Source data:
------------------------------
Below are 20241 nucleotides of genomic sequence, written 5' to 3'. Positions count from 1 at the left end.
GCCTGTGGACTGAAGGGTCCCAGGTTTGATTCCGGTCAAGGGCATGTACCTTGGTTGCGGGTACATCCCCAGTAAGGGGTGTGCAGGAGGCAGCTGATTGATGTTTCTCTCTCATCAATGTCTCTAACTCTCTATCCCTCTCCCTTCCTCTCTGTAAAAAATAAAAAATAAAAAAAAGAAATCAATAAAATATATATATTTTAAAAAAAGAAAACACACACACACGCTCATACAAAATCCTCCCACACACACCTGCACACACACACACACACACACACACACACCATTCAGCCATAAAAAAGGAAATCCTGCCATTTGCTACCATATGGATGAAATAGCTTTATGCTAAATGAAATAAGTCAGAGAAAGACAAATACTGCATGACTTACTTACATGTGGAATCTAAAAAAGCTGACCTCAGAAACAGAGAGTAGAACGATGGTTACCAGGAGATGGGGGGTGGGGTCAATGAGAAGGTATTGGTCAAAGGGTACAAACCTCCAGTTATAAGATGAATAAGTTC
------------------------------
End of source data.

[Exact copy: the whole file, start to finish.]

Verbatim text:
Below are 20241 nucleotides of genomic sequence, written 5' to 3'. Positions count from 1 at the left end.
GCCTGTGGACTGAAGGGTCCCAGGTTTGATTCCGGTCAAGGGCATGTACCTTGGTTGCGGGTACATCCCCAGTAAGGGGTGTGCAGGAGGCAGCTGATTGATGTTTCTCTCTCATCAATGTCTCTAACTCTCTATCCCTCTCCCTTCCTCTCTGTAAAAAATAAAAAATAAAAAAAAGAAATCAATAAAATATATATATTTTAAAAAAAGAAAACACACACACACGCTCATACAAAATCCTCCCACACACACCTGCACACACACACACACACACACACACACACCATTCAGCCATAAAAAAGGAAATCCTGCCATTTGCTACCATATGGATGAAATAGCTTTATGCTAAATGAAATAAGTCAGAGAAAGACAAATACTGCATGACTTACTTACATGTGGAATCTAAAAAAGCTGACCTCAGAAACAGAGAGTAGAACGATGGTTACCAGGAGATGGGGGGTGGGGTCAATGAGAAGGTATTGGTCAAAGGGTACAAACCTCCAGTTATAAGATGAATAAGTTC